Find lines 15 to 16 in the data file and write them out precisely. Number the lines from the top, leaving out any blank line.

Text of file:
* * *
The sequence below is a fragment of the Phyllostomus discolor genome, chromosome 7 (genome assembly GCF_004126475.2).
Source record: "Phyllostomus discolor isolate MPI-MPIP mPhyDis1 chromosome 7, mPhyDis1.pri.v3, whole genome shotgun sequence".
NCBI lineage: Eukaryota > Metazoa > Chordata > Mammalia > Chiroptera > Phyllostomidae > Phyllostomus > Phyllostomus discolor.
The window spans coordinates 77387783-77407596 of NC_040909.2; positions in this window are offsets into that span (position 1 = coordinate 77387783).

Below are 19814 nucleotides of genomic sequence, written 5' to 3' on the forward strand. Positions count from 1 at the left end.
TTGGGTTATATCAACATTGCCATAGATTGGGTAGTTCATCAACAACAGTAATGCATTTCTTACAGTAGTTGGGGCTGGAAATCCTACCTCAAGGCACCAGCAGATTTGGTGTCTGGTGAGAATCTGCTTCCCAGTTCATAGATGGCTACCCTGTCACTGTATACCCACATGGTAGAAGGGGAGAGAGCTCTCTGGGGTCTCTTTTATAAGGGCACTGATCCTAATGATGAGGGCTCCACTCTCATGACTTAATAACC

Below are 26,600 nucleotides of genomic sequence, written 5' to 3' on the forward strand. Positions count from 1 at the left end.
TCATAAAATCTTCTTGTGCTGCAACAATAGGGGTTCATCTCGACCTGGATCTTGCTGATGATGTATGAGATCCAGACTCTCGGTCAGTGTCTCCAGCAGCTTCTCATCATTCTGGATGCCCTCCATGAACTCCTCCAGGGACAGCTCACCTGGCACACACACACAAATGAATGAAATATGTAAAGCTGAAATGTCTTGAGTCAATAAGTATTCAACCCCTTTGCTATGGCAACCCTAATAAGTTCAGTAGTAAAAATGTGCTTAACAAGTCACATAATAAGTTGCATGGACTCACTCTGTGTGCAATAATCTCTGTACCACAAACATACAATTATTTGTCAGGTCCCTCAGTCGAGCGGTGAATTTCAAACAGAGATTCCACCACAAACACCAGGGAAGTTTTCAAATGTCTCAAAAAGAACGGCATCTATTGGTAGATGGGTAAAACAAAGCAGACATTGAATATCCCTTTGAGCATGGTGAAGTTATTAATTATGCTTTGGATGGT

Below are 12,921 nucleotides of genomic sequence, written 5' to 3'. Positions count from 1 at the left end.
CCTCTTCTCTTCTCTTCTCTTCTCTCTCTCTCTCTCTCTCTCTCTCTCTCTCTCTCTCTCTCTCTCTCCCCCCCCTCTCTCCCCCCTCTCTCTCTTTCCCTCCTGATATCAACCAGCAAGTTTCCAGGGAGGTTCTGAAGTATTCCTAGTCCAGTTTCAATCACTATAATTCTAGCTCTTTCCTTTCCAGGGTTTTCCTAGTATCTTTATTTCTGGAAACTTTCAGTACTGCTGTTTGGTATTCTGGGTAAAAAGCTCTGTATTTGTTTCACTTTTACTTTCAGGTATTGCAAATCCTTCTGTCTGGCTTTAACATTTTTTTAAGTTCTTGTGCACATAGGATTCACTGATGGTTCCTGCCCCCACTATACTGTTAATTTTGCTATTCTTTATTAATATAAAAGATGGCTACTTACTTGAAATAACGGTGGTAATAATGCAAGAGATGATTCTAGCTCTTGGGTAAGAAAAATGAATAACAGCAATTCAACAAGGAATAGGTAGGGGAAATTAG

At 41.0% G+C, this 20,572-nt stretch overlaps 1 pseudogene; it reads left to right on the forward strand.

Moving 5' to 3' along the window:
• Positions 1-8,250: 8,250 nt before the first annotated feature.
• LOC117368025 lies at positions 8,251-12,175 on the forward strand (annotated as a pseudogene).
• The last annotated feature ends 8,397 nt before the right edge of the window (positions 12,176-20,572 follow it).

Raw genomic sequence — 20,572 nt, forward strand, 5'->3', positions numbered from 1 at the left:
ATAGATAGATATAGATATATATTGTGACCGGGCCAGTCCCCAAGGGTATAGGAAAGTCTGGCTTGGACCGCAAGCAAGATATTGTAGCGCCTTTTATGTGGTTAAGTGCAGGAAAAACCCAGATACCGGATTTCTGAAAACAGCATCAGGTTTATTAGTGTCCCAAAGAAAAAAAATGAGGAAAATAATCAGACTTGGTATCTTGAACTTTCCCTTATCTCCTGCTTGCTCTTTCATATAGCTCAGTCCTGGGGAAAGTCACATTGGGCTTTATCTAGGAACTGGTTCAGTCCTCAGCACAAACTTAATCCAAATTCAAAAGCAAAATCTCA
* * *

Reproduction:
• The last annotated feature ends 8,397 nt before the right edge of the window (positions 12,176-20,572 follow it).

Raw genomic sequence — 20,572 nt, forward strand, 5'->3', positions numbered from 1 at the left: